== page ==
Which Dream in Looking Backward, Seemed More Realistic: When He Woke up in 1887 or 2000?

Early this week I finished the book: Looking Backward, by Edward Bellamy. The book itself is about a man named Julian West who lives in the year 1887. West falls asleep one day and is awoken in the year 2000, he has slept for over a hundred years. The rest of the novel is about him learning about this completely different society which happens to be a perfect socialist society. Near the end of the book West awakes back in the year 1887, which makes him realize that all of his time in the year 2000 was a dream. But then he realizes that his return to the year 1887 was a dream, and he is then awoken in the year 2000. Now the most realistic dream out of the two: West’s return to 1887, or when he was awake in the year 2000? Now as a sane person I would have to say that the dream of him returning back to the year 1887, was far more realistic than the other one, and here’s why.

Well first off, West’s new “life” in the year 2000, is like a dream. This is because everything about the way the year 2000 is depicted in the book, is a complete and utter fantasy or dream, completely unrealistic. So it would be completely understandable if West was dreaming about the year 2000, and would just wake up. But it was not a dream, and West’s return to the year 1887 was a dream. Everything about the way the year 1887 was depicted in the book made sense, even the dream, it was pretty accurate to how the year 1887 was like.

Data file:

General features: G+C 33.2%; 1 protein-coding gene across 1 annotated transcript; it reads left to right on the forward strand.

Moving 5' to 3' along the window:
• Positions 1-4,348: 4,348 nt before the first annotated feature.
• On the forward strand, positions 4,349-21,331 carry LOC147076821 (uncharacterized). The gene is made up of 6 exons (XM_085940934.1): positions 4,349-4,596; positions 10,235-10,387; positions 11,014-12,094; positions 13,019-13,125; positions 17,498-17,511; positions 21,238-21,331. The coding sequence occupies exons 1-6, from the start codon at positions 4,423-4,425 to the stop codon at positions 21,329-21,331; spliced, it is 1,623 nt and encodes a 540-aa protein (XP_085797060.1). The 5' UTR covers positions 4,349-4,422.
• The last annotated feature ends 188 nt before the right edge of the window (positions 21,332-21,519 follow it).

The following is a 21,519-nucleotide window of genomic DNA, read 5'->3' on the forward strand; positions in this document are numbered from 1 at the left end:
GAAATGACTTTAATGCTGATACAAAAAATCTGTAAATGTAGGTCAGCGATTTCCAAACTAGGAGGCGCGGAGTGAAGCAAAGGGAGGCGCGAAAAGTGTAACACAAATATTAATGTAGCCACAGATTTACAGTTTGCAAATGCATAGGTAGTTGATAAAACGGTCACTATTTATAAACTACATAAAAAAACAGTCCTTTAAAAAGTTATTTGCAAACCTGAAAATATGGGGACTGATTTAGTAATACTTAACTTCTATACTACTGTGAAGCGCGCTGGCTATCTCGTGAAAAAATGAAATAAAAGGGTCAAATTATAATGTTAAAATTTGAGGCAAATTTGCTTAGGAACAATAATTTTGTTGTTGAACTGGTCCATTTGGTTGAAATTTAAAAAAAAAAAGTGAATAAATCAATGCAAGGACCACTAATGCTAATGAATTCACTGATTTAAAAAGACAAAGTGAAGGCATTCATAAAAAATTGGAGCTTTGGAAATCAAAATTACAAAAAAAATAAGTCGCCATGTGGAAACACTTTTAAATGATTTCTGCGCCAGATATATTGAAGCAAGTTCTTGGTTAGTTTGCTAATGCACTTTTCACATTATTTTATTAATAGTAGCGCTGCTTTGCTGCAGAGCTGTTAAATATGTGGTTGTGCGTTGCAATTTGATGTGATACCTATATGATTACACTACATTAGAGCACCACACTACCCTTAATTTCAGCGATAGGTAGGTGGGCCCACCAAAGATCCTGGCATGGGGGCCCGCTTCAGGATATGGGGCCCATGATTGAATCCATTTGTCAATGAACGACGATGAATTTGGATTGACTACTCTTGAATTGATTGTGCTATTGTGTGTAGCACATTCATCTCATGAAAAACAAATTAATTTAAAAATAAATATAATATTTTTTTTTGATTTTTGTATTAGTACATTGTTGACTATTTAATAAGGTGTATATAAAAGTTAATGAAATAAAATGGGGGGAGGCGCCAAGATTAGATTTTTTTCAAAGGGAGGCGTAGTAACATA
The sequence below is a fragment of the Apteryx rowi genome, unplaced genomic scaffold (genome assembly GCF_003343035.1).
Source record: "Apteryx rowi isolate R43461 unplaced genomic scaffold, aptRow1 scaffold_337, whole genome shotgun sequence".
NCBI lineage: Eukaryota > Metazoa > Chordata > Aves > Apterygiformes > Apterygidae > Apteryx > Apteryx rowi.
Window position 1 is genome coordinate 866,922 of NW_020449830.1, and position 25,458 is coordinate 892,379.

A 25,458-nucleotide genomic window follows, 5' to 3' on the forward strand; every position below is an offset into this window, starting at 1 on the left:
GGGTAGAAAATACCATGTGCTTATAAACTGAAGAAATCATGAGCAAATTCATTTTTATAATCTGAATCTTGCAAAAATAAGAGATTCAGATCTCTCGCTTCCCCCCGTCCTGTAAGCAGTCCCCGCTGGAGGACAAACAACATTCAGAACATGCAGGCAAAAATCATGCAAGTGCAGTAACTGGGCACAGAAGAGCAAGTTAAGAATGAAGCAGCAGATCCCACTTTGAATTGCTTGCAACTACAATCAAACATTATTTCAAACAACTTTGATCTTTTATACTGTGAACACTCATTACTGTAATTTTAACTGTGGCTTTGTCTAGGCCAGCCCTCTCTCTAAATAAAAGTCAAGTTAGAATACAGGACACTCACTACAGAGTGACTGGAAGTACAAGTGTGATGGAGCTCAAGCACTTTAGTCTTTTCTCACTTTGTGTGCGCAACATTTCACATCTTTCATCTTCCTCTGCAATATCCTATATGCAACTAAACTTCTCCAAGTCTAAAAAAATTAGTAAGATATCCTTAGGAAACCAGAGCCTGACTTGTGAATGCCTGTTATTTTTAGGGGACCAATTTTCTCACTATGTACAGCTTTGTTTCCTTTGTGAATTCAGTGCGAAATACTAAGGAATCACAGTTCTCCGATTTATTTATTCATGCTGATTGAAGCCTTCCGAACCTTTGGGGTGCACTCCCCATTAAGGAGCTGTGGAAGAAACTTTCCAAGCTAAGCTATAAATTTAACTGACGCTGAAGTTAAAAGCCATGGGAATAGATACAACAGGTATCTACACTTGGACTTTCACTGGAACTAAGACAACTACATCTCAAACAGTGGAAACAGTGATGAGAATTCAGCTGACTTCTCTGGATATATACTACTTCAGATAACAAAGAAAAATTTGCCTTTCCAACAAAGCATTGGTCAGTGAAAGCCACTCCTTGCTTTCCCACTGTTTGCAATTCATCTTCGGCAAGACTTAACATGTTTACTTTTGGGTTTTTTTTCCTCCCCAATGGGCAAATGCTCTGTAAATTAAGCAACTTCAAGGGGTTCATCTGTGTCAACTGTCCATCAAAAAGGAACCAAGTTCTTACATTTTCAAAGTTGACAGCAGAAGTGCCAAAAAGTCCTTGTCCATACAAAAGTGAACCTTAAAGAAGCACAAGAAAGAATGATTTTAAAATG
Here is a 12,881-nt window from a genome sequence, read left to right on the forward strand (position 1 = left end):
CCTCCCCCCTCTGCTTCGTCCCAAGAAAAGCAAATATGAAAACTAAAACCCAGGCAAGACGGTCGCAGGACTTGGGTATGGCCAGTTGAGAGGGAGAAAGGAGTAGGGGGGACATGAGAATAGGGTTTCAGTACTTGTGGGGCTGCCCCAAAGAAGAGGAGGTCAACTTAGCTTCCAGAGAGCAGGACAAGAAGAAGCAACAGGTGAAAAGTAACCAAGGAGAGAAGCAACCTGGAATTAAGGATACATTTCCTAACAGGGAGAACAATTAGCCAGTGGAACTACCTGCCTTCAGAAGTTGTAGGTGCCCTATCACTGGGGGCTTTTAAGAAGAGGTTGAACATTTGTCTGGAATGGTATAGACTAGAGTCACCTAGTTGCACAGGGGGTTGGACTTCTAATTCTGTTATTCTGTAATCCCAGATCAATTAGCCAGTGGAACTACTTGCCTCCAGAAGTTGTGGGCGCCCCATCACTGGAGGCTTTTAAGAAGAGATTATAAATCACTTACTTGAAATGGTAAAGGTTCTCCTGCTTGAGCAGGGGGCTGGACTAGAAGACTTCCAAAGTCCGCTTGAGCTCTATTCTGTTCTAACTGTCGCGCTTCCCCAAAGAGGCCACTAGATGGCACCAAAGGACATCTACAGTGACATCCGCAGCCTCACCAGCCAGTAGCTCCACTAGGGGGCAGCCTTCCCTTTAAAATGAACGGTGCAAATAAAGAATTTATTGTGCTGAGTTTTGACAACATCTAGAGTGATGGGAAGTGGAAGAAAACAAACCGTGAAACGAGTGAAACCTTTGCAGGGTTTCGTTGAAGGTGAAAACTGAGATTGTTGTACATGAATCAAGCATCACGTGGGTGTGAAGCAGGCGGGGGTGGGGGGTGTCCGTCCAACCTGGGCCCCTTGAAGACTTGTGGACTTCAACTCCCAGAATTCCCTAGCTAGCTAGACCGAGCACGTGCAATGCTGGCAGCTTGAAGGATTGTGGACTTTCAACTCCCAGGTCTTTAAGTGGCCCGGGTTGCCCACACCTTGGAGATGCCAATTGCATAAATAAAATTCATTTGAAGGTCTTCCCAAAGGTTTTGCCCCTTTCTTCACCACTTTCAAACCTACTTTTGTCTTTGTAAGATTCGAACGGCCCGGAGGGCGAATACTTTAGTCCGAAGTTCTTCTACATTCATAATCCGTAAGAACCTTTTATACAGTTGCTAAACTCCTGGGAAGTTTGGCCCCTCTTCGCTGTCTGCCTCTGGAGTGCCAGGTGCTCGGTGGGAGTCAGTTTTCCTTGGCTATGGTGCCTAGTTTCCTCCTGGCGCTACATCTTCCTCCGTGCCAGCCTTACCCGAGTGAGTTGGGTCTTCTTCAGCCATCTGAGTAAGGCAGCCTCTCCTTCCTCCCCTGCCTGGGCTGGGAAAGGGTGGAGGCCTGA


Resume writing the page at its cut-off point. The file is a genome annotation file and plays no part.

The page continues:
Another reason why his return to 1887, dream was more realistic is the fact that the dream itself felt really real, and West couldn’t identify it as a dream. Usually you can tell if you are dreaming or not, dream’s usually never feel that real, at least for me. But the year 2000 is very much like a dream far more so than the 1887 dream. These are the reasons why I believe that waking up in the year 1887, dream was far more realistic than the main character waking up in the year 2000.


Reading, Looking Backward, has been a pretty interesting ride. It has sincerely tested my understanding on how illogical a person’s imagination could be, or how absurd a book could be. But nevertheless this novel is a Utopian novel, which “technically” explains why the novel does not make too much sense.

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